They made photos of Caro curled up, naked and thin, her head bald, one leg swollen with lymphatic fluid her body couldn’t process, a mastectomy scar curling under her arm.

“That is what I remember … the harsh reality,” Schroeder said. “There was nothing pink and pretty about the process, and it’s not over, even now. She still has so many side effects from the chemotherapy, and she has organ damage. She has so many things that she deals with now, now that she’s a, quote, survivor.”

For Caro, Pinktober represents an oversimplification.

She knows that for some, pink is powerful. If it provides a rallying cry or offers strength, “then it certainly has its place,” she told the TEDxSpokane crowd.

But there’s little that’s pink or pretty about surgical site infections or radiation burns or getting so skinny from chemotherapy – at her thinnest, 5-foot-2 Caro weighed less than 90 pounds – that you can count your ribs.

And the word “survivor” fails to encompass osteoporosis and early menopause and losing your job and the constant feeling of being, as Caro said in an interview after her talk, in “your own personal Vietnam in your body” – always on alert. Is that ache you feel because you slept in a bad position, or has cancer invaded your bones?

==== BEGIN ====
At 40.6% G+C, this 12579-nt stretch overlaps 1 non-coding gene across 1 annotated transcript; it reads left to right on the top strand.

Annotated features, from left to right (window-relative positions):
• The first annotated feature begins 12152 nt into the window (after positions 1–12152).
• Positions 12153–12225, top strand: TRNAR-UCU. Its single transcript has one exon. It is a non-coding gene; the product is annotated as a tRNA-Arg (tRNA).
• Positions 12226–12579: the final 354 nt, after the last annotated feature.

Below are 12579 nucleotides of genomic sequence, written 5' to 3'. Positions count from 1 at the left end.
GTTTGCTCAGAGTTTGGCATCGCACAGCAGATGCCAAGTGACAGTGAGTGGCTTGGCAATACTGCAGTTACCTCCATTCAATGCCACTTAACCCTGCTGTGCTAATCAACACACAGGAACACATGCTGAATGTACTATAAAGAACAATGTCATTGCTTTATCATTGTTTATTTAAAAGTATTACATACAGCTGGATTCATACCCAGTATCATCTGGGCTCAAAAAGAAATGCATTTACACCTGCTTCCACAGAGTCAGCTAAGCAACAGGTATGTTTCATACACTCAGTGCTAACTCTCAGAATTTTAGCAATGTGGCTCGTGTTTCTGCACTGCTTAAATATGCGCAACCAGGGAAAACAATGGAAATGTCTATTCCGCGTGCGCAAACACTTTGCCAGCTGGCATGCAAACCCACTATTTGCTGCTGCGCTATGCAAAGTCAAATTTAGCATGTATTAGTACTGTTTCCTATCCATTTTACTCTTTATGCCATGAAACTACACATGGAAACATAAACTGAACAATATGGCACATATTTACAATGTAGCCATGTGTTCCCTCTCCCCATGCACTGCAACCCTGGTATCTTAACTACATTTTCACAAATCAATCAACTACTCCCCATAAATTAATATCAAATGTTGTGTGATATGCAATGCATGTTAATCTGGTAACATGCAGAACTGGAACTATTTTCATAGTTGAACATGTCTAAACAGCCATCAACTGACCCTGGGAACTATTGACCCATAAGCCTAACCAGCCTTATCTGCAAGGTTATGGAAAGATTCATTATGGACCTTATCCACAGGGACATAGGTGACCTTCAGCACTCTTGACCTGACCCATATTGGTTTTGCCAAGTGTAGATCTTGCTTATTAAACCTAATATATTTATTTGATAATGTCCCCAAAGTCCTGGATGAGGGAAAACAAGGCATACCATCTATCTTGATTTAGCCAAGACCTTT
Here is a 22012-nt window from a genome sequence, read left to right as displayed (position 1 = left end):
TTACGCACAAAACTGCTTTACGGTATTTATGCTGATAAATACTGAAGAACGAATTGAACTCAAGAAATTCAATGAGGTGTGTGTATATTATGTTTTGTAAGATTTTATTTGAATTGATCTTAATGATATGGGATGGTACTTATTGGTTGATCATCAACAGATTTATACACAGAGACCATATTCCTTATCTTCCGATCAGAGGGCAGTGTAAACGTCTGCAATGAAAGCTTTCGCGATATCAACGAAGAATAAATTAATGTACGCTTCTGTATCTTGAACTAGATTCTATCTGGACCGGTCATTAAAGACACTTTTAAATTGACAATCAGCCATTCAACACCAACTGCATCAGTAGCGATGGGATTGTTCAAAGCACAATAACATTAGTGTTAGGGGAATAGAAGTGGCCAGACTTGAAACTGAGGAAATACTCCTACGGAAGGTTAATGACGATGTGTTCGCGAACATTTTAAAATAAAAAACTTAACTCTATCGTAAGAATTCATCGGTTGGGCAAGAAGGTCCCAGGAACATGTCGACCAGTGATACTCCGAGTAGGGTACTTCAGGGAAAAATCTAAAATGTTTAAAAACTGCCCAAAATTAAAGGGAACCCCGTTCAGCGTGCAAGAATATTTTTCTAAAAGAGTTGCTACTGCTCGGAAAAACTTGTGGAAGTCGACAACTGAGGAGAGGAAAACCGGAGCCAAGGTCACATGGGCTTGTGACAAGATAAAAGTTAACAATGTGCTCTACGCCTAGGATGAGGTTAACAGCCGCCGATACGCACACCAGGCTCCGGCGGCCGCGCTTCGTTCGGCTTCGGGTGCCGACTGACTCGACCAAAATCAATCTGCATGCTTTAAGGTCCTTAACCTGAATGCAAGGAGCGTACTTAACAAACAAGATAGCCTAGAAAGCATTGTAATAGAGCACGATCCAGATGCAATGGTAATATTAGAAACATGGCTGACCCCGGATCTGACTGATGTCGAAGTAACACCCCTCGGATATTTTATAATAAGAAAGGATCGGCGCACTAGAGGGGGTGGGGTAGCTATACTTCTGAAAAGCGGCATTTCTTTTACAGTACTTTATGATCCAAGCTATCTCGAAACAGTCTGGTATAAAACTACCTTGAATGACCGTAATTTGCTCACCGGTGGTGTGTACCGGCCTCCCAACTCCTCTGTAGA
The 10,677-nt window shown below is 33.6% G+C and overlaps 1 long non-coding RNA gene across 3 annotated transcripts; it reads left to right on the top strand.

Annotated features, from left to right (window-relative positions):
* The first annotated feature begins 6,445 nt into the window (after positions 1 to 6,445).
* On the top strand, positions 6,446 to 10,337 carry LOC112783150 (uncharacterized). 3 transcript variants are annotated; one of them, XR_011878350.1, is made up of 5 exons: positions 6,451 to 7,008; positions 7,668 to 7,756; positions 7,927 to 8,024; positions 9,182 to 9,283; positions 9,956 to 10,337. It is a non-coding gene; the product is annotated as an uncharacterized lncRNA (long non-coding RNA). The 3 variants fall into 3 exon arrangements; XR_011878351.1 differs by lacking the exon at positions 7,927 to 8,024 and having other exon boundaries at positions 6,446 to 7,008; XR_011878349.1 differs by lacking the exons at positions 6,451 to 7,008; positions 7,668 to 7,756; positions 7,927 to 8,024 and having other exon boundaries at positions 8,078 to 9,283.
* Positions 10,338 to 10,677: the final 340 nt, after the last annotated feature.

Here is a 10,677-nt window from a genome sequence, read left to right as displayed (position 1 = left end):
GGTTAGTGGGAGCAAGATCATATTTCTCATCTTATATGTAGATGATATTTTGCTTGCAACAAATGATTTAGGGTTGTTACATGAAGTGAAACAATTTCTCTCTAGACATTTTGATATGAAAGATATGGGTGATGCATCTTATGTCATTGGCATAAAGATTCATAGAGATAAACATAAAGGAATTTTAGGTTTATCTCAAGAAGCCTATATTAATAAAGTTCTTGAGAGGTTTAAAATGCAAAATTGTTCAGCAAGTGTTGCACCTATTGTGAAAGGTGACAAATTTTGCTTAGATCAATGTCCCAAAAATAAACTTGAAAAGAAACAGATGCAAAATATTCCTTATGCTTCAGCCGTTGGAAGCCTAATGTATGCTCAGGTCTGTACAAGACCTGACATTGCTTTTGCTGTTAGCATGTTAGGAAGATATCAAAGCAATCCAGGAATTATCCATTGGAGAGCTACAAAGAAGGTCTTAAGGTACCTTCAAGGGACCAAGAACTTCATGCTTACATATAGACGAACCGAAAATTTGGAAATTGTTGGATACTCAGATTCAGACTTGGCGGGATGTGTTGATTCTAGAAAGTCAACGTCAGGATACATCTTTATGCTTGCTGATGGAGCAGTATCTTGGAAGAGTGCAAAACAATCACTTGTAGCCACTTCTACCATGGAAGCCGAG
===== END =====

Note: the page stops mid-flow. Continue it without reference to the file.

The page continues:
You’re not doing cancer survivorship wrong if you have those feelings, she said. “Anybody would have a hard time with this.”

Caro, now working as a research nurse who coordinates trials at Kootenai Heart Clinics, joins a chorus of voices expressing concerns about what she called “pinkwashing.”

KFC took flak for its Buckets for the Cure campaign; the chain gave 50 cents for each bucket sold to Susan G. Komen for the Cure, but critics noted the health implications of fatty foods. And the Komen organization has drawn fire for its partnerships with companies including the fracking-equipment manufacturer, which donated $100,000 to the organization; critics noted that fracking may create cancer-causing pollution.

Caro is cancer-free, for now, as far as she knows. When cancer comes back, though, it’s often metastatic, meaning it spreads from the part of the body where it started. There’s no cure for metastatic cancer.

“I have to believe that science is going to be able to stay one step ahead,” Caro said. “We have to keep moving forward. That’s why it is so frustrating to me that there’s all this distraction.”